LGI Children’s Heart Unit possible closure – a personal story

The NHS’s ‘Safe and Sustainable’ review of the 11 children’s heart surgery units in England has recommended a reduction in the number of units to create fewer, larger centres.

It has put forward four options for a four-month public consultation period completing on 1 July 2011, with the LGI unit featuring in only one option.



An on-line petition has been set-up http://www.thepetitionsite.com/6/help-to-save-ward-10-childrens-cardiac-lgi/ that now has over 20,000 signatures.

Option A – seven surgical centres

Freeman Hospital in  Newcastle Alder Hey Children’s Hospital in Liverpool, Glenfield Hospital in Leicester, Birmingham Children’s Hospital, Bristol Royal Hospital for Children with 2 centres in London

Option B – seven surgical centres

Freeman Hospital in Newcastle, Alder Hey Children’s Hospital in Liverpool, Birmingham Children’s Hospital, Bristol Royal Hospital for Children, Southampton General Hospital with 2 centres in London



Option C – six surgical centres

Freeman Hospital in Newcastle, Alder Hey Children’s Hospital in Liverpool Birmingham Children’s Hospital Bristol Royal Hospital for Children with 2 centres in London

Option D – six surgical centres

Leeds General Infirmary, Alder Hey Children’s Hospital in Liverpool, Birmingham Children’s Hospital, Bristol Royal Hospital for Children with 2 centres in London

London – The preferred two London centres in the four options are:

Evelina Children’s Hospital and Great Ormond Street Hospital for Children

Comment from Andrew Jones, MP for Harrogate and Knaresborough:-

“ If this unit was to close it would mean that families would be left with no option but to travel long distances to specialist units in Birmingham, Leicester, Newcastle or Liverpool. At times of great stress and where minutes matter this is not a practical option for families in this constituency.

I highlighted the importance of the unit at a recent debate in the House of Commons. The government review needs to consider the distance to the heart units for children with congenital heart disease and for their families. Provisions also need to be made for long-term support for families who when dealing with sick children are under very great pressure. The LGI ticks all the boxes providing 22 rooms for families to stay while visiting their sick children and is ideally situated to serve Yorkshire and the neighbouring counties, within two hours drive for nearly 14 million people. That is why this unit must stay open.”

The link to the North Yorkshire MP’s House of Commons debate on children’s heart surgery in Leeds is as follows: http://www.theyworkforyou.com/debates/?id=2011-03-03b.533.0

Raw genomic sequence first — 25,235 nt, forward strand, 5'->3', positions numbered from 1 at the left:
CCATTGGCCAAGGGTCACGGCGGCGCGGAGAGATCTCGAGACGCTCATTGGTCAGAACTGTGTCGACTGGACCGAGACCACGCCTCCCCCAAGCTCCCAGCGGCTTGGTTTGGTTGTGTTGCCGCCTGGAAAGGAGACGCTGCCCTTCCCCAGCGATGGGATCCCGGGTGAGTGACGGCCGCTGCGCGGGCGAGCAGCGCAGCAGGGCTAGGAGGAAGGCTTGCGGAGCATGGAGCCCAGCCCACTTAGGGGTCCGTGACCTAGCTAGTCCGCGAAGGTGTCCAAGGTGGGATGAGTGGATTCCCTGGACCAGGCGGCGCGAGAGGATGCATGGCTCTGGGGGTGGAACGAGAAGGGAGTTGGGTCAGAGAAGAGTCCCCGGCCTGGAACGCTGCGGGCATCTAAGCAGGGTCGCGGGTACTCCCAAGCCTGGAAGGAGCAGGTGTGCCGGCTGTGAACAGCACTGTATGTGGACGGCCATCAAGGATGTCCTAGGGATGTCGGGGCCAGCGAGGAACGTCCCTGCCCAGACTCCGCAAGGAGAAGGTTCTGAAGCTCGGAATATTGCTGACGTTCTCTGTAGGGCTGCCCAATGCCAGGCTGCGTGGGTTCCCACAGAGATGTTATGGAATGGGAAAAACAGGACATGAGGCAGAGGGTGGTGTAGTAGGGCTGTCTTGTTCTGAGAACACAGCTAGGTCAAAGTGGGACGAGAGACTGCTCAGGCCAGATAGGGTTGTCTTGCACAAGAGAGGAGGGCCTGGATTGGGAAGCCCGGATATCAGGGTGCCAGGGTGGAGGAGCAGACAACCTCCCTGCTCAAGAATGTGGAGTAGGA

A story from one of the families effected

Allison Mace lives in Harrogate and is the Grandmother of Georgia who is now 5. The words here are Allison’s own words and we felt they should be left as they were written:-

On the 17th February 2006 Georgia was born and was discharged home a day later. When Georgia was 5 days old she collapsed at home – the diagnosis was Heart Failure. We were rushed to Harrogate District Hospital and awaited a medical team coming from the LGI to transfer her. On arrival at LGI the prognosis was not good, after doing tests they found she had an Interrupted Aortic Arch, 2 VSD’s (holes) and Valve Stenosis. It was doubtful that she would survive. She was so poorly they couldn’t operate straight away and we she was admitted to the Neo Natal unit first and put on drugs and life support to allow her to rest for the hike ahead. We were given parents accommodation so that we could remain by her side.

10 days later came our first proper experience of how fantastic the doctors and medical team at Ward 10 actually are.

We moved to Ward 10 in preparation for Georgia having her surgery to repair the Interrupted Aortic Arch and VSD’s. Her specialist Dr John Thomson from the start was brilliant and although could give no promises was always very honest and supportive and made clear they would do everything they could for her. At the same time the nurses and other medical staff were always caring and supportive of our needs and the care for Georgia was excellent. They are all highly trained and very experienced.Georgia underwent a nine hour operation at the skill of her surgeon Mr Weerasena, and the op was successful. She then began a slow but positive recovery in the Paediatric Cardiac Intensive Care Unit Again the staff are so highly skilled and trained and again although very busy always had time to talk to you and answer questions or concerns and you know that by how they work that they are all really dedicated. Once back on Ward 10 the doctors and nurses gave us back the confidence to begin caring for Georgia after such an emotional and wrenching beginning. She was discharged on 13th March 2006